For Further Exploration
This science activity can be expanded or modified in a number of ways. Here are a few options:
Students may have seen that about the same amount of iron filings and salt was captured using each antibody model, but is it exactly the same amount? Students could quantify their results by weighing the iron filings and salt (that dropped from each magnet) on a scale.
This model could be tweaked to model differences in the immune response. For example, if students want to investigate antibodies that are more effective, they could try using larger or stronger magnets. Alternatively they could make more plastic-wrapped magnetic tape squares and try more than three such antibody models at a time. Is there a certain number of antibodies at which their results change?
Students may have noticed that the antibody models capture a small amount of salt. In the model, this would represent the antibodies attacking human cells in an autoimmune response. Students could investigate the autoimmune response by quantifying how much salt was captured compared to the total amount captured. To separate the salt from the iron filings, they could spread them both over a piece of paper and hold a plastic-wrapped magnetic square directly above them to pull out the iron filings and then deposit them onto another piece of paper. Students could then weigh each separately on a scale. How much of each (iron filings and salt) is there? What percentage does each represent of the total?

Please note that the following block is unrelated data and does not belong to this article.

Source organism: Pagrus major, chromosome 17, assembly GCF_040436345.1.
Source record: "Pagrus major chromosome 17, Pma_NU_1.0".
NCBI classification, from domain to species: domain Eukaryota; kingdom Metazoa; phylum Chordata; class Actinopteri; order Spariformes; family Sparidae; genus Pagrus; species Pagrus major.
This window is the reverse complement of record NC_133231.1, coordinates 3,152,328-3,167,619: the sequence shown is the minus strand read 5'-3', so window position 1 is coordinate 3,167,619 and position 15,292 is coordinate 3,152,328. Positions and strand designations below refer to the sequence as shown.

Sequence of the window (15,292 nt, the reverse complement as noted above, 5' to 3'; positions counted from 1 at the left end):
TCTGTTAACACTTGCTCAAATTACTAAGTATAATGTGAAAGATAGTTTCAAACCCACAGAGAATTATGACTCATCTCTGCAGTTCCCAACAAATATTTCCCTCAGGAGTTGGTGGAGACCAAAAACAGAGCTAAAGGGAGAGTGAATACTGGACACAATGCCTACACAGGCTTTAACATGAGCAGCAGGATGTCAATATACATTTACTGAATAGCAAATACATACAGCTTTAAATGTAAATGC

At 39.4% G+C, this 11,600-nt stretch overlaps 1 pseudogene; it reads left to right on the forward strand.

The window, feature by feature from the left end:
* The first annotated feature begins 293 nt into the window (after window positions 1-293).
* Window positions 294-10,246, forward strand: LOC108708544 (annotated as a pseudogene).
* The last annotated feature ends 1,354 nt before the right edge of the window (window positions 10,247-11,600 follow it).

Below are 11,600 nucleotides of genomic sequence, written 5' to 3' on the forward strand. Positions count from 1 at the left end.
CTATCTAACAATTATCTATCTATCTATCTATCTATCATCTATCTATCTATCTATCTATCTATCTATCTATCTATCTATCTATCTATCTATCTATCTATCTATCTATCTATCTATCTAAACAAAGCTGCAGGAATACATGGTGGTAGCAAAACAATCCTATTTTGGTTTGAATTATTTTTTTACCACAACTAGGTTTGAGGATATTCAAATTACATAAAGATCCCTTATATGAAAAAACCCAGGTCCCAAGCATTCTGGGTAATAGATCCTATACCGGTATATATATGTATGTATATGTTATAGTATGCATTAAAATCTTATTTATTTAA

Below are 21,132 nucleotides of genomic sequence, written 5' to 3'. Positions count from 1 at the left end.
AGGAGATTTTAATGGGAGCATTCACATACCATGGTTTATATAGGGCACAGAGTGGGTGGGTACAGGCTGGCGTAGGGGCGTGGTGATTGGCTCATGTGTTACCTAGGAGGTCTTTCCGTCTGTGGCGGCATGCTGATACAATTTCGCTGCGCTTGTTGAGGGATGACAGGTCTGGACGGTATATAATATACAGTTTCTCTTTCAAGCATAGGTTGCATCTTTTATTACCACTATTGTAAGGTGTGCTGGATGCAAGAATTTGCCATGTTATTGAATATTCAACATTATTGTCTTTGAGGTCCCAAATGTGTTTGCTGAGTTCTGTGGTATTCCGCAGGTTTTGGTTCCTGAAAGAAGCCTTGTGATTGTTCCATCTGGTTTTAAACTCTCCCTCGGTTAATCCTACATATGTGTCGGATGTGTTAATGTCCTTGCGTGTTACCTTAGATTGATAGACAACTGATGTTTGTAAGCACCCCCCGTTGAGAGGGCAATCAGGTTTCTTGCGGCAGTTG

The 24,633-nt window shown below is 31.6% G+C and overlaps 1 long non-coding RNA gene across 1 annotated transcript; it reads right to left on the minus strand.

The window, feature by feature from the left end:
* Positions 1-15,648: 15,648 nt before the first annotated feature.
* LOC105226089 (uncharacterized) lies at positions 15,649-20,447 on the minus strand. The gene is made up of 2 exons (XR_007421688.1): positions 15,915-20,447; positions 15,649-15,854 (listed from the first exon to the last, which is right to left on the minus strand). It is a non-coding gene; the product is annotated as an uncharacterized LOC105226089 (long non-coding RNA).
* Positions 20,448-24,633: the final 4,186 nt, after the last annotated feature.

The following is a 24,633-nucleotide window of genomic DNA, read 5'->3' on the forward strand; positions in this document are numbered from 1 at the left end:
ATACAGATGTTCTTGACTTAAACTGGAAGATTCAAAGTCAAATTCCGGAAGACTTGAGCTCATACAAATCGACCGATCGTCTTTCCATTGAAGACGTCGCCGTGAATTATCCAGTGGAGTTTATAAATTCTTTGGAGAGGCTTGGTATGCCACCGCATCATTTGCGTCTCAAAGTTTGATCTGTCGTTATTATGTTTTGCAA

Teisha Rowland, PhD, Science Buddies
Sponsored by a generous grant from Amgen
You can find this page online at: http://www.sciencebuddies.org/science-fair-projects/Classroom_Activity_Educator_Immune_Response.shtml